You may have noticed there’s been a bit of a fuss over whether the Conservative Party has done a somewhat of a u-turn over its logo.
Their tree logo seemed to undergo a change of colour, dropping the use of green for a more traditional Conservative blue and adding in a splash of clouds.
But today the BBC reported this:
A Conservative Party spokeswoman … told the BBC: “We are not changing it at all. When we launched the tree last year there were various colours on it.
“You can change the backdrop on it. You can change the colour of the tree to make it look like a winter tree and things like that.”
So that’s all ok then? Only one slight problem. You see, she doesn’t appear to have been telling the truth.
How do I know? Well, I’ve been looking at the Conservative Party’s very own official “style guide” to using their logo.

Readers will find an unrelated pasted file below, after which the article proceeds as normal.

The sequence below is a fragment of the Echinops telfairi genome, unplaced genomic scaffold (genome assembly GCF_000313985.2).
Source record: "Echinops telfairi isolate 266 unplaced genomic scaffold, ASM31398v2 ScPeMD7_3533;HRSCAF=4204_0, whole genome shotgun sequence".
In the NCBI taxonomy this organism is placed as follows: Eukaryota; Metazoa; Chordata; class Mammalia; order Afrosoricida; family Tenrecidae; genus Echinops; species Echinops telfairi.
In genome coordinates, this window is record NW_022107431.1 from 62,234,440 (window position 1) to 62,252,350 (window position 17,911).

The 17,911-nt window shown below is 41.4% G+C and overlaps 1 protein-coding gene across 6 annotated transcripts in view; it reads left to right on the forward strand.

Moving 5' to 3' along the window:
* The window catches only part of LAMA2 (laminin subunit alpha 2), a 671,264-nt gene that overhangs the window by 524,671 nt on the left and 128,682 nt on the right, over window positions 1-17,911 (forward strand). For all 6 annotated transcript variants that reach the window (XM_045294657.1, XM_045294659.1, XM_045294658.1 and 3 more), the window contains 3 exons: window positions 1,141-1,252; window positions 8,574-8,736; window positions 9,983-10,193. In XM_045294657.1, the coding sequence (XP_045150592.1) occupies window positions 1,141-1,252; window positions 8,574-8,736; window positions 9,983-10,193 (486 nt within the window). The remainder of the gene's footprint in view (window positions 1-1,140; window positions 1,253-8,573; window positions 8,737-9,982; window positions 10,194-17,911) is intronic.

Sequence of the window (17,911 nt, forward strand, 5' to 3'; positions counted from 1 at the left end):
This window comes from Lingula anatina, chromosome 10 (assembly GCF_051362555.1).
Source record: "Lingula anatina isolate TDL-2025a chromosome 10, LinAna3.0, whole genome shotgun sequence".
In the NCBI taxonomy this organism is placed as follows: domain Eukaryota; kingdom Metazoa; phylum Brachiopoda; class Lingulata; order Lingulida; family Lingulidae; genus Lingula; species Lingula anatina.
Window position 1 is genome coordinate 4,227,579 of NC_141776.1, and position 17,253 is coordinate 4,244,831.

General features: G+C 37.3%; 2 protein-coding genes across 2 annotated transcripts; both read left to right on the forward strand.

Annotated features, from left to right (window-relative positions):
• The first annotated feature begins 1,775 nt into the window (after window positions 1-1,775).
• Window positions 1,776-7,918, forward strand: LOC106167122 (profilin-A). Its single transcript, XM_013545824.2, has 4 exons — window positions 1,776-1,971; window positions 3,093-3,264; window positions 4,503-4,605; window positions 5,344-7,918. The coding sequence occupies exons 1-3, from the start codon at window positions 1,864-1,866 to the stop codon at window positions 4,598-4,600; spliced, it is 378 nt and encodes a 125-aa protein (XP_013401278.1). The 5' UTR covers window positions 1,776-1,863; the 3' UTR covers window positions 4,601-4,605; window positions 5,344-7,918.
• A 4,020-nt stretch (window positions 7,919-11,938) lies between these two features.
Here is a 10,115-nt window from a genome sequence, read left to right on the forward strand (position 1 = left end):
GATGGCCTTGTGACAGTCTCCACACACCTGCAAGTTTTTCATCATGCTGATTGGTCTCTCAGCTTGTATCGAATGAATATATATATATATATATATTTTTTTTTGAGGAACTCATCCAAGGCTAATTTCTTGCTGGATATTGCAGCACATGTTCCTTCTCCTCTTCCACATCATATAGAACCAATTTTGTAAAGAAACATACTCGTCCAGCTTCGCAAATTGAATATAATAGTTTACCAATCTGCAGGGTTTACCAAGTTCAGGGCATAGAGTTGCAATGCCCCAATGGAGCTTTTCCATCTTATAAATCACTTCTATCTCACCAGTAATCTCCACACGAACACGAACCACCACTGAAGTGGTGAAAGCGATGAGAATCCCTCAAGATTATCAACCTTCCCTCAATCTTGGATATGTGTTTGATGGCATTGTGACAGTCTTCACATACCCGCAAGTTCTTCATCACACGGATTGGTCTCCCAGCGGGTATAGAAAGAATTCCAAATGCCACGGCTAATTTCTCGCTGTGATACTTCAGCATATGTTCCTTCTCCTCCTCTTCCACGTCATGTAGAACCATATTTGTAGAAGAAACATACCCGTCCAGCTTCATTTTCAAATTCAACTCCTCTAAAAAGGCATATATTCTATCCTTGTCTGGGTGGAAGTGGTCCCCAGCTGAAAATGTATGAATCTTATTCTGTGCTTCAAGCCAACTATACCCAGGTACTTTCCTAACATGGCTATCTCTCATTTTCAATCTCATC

And I think you can guess what is coming, can’t you?
The guide is very specific about the colours, fonts and logo that can be used. It is a full 22 pages long, going into great detail, even down to the lettering of the spaces in the fonts used for the logo’s wording.
The sort of blue cloud logo that kicked off the u-turn stories doesn’t feature anywhere in the guide. The use of clouds “inside” the tree isn’t listed as a permitted version. The shade of blue isn’t in the list of permitted tree colours either. And the guide even says “Don’t create new colour logo versions!”
So how could the Conservative spokeswoman have been telling the BBC the truth when she said that the logo hasn’t been changed?